My friends and I from Bryn Mawr have this phrase we use on a regular basis: “adulting.” Infinitive form (I presume… we’ve never actually agreed on this): “to adult.” We employ this terminology to describe anything we feel woefully unprepared/unable to do by virtue of our not having accepted our age.
“My husband and I are looking for a house. We visited five different properties today and I can’t handle how much everything costs! Adulting sucks.”
“Interviewing for an actual 9 to 5 job today. I’m wearing a suit. This is some hard core adulting.”
“Took my cat to the vet today; just the tests they want to run are going to cost $700. And I’m only working part time! Gonna have to do some serious adulting to figure this shit out.
“I tried to refurbish a cabinet a la this thing I saw on Pinterest and totally screwed it up. Also, I’ve been living in the same apartment for five years now and there’s still nothing on any of my walls. Adulting fail.”
“My day’s going to be spent adulting: I’m filing my taxes, and refinancing my car.”
**NOTE: The friends in question and I went to Bryn Mawr College. Many have advanced degrees, and others are holding down solid jobs. We are privileged. That privilege doesn’t always translate into financial security, but lord knows have a lot to be thankful for. These examples reflect that privilege, but they need not. For example, in my first year of graduate school, I was too overwhelmed/confused by the process of applying for food stamps to bother. So I lived on peanut butter. Which was stupid.**
As a graduate student, I get to avoid a certain amount of adulting. I live on campus in the concrete wonderland that is Palo Verde housing. It’s a nice place, all things considered, but despite the crying babies and company cars in the parking lot, it’s very hard to think of this as a grown-up living arrangement. Those of us operating sans-significant other have to live with a roommate, and pets, well… the policy on pets confuses me. Suffice it to say, I won’t be a puppy parent any time soon. The only thing I parent is my beloved Mr. Tibbs, a 2009 Hyundai Elantra that I bought (with my own hard-earned money, thank you very much) the day after I graduated college.
This is far from uncommon. I’d say most twenty-somethings still regard themselves as children on some level. It’s not even necessarily a problem, until one’s perceived state of suspended animation becomes an impediment to achieving personal greatness.
There are a lot of things I don’t do because I believe I’m not mature or responsible enough to do them. In some cases (i.e. having a child) this is a really good thing. In other cases (i.e. finding more affordable car insurance), it’s just freakin’ stupid. One of my goals for the coming year is to level up, to adult as I have never adulted before, just to prove to myself that I can.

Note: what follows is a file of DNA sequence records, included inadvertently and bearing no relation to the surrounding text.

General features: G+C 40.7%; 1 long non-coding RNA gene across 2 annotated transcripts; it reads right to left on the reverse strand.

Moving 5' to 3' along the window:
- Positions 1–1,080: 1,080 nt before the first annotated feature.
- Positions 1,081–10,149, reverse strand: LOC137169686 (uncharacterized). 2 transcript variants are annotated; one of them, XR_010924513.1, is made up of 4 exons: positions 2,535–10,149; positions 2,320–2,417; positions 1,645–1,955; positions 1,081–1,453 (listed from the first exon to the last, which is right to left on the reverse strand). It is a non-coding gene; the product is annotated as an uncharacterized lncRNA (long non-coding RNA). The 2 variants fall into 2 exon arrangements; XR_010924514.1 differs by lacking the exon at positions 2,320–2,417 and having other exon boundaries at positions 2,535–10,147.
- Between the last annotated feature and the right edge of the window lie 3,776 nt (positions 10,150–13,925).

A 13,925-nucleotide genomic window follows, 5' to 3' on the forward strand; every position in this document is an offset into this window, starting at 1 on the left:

I’ve done this successfully before with cooking. My mother and my brother are both amazingly-ridiculous-out-of-this-world cooks, so I never worried much about what dinner was going to be, what it was made of, etc. When I got to grad school, accordingly, I ate a veritable boatload of crap. I was also exceedingly poor (as in, at one point my total net worth was $0.18), so I couldn’t be healthy if I’d tried. My friend Thomas will never let me live down the night I enthusiastically invited him over for dinner, explaining that I’d be making spaghetti… with Ragu! Over the past couple years—thanks in no small part to student loans—I’ve begun teaching myself how to cook. The results have been damned impressive. My cookies are now History Department famous, and I can host a 10 person dinner party without breaking a sweat. It took time, but I now believe that I can cook like an adult.
So I know I can adult. I have it in me. So what’s next?
I’m treating the start of the academic year as New Year’s Day Part Deux, because—for whatever reason—I tend to be more successful if I ruminate on and mentally prepare myself to tackle resolutions months in advance. I also know you have to start small; trying to adult five times over will only lead to finger-painting in the corner. So I have two different starting lines in my not too distant future:
September 29, 2014: Start of the Academic Year
- Adulting goal one: open a credit union account
- Adulting goal two: figure out the whole “budgeting” thing (I’m going to use Mint.com)
January 1, 2015: Actual New Year
- Adulting goal one: pay off remaining credit card debt
- Adulting goal two: take a personal finance class
If I can accomplish even half of these goals, I’ll be super proud of myself. Better late than never.
So now that I’ve made myself accountable to you, the (possibly imaginary) reader, it’s your turn: what are your adulting fails, and what small steps can you take to make adulthood your bitch?
“The Six Million Dollar Scholar” is the personal blog of Andrea Milne, a Ph.D. candidate in modern U.S. History at the University of California, Irvine. To get the story behind the blog’s name, click here.